Google Aims Block At Verizon Wireless Bid

    May 5, 2008
    WebProNews Staff

Verizon’s win in the FCC auction for the C block of 700MHz spectrum should be stopped unless the company agrees to give existing customers open access privileges, according to Google.

Did you think the spectrum auction, with its winning bid of $4.7 billion from Verizon, truly ended? Google is still fighting that battle, with a request to the FCC that Verizon should be blocked from completing the deal, unless they apply open access rules from that auction to their current customers.

“Verizon is gaming the rules in an effort to keep their cash cow (crippled, walled garden phones with no VoIP, Verizon content, highly restricted TOS, high priced SMS) alive and well,” said Broadband Reports of Google’s position on Verizon. In short, good luck with that open access thing, consumers.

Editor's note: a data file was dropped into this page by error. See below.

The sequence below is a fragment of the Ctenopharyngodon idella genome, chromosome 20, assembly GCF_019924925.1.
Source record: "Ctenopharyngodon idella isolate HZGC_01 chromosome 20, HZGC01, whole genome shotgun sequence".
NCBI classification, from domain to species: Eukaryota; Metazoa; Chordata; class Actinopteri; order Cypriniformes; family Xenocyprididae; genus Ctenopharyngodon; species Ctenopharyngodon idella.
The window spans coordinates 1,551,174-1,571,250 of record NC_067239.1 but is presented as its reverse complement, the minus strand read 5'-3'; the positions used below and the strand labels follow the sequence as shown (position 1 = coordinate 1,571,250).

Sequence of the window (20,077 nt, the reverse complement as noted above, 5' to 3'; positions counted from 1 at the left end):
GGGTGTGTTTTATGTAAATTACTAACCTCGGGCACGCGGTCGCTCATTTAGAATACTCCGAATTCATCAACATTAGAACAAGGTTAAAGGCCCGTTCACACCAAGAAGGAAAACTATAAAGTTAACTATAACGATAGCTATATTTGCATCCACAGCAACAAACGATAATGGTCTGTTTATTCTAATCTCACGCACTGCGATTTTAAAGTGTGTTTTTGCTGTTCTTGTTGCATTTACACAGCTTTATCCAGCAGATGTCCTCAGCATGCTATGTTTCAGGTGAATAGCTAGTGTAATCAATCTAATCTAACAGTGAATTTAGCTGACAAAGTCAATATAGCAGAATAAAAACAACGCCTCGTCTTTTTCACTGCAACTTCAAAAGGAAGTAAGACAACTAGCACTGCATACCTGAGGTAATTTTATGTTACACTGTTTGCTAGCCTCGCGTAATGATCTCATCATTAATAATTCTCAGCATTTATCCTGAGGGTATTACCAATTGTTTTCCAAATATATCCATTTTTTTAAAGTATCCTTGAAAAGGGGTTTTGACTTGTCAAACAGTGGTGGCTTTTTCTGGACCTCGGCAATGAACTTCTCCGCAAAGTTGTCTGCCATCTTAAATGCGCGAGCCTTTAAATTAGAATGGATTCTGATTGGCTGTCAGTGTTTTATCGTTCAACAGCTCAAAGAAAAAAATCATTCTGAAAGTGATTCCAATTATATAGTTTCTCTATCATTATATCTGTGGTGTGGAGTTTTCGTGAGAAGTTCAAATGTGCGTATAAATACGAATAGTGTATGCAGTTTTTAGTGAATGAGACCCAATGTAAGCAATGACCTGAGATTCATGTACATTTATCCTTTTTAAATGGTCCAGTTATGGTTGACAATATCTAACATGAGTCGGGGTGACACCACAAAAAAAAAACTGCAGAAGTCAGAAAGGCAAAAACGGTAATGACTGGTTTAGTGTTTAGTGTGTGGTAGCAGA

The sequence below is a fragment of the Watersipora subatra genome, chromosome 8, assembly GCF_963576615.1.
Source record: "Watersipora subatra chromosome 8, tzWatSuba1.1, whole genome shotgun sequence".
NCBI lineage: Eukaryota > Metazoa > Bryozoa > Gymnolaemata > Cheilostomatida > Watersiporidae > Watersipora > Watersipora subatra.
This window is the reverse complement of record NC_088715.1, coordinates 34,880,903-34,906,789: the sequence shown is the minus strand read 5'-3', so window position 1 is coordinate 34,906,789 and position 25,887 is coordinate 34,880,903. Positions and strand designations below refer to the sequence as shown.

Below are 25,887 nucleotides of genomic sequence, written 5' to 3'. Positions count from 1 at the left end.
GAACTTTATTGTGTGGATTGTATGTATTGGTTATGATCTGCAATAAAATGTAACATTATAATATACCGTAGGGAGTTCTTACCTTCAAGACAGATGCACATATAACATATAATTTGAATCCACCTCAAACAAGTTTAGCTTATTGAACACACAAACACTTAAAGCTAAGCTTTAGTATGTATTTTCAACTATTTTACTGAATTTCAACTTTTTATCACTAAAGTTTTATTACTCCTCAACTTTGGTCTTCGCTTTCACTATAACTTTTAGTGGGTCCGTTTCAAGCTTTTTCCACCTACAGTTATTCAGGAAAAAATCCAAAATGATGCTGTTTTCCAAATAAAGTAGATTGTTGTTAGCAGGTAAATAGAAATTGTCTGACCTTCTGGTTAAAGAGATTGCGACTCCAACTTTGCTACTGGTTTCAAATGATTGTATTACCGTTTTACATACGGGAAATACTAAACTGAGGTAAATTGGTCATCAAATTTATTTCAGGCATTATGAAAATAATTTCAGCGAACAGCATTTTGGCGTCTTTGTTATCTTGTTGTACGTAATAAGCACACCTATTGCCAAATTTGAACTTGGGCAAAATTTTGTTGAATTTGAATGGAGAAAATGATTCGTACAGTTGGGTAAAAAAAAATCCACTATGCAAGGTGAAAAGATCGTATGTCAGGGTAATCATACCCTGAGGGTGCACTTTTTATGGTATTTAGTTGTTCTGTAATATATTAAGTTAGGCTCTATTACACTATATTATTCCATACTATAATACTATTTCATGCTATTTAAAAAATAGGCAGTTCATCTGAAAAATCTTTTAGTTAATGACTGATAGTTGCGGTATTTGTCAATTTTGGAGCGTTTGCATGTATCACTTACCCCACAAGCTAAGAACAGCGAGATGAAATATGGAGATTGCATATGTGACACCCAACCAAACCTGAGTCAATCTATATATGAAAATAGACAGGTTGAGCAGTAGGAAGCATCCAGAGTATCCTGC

“Google all but accuses Verizon of planning to ignore the portion of the C Block open access requirements that say that C Block licensees ‘may not disable features on handsets it provides to customers,’ Cynthia Brumfield said at IP Democracy.

“Google says that Verizon has never strayed from its initial position that open access requirements do not apply to handsets that it gives its own customers,” said Brumfield. Google opined further on the process in their 11-page request of the FCC:

Notwithstanding the clarity of the rule, Verizon has taken the public position that it may exclude its handsets from the open access condition. Verizon believes it may force customers who want to access the open platform using a device not purchased from Verizon to go through “Door No. 1,” while allowing customers who obtain their device from Verizon access through “Door No. 2.”

As Google previously made clear, Verizon